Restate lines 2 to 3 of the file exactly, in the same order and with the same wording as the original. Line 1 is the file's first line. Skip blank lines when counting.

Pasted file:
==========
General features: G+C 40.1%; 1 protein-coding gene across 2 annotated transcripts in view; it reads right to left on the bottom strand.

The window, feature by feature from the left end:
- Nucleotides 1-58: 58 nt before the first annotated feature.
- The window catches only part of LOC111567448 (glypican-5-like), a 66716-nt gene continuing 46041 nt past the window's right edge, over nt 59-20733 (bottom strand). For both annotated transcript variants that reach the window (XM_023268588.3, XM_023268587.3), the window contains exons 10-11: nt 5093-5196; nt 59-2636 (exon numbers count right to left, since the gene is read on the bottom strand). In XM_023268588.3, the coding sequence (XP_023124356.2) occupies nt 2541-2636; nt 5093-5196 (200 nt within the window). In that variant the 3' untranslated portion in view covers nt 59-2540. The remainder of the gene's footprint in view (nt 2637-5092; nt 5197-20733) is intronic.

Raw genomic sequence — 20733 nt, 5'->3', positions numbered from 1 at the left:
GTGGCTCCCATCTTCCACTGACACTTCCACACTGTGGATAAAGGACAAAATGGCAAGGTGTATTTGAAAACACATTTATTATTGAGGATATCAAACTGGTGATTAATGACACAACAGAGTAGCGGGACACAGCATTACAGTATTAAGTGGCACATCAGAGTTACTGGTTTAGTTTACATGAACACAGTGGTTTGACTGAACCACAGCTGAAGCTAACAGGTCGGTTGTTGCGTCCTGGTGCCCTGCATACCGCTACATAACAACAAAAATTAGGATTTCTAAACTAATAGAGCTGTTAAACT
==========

The window, feature by feature from the left end:
- Nucleotides 1-58: 58 nt before the first annotated feature.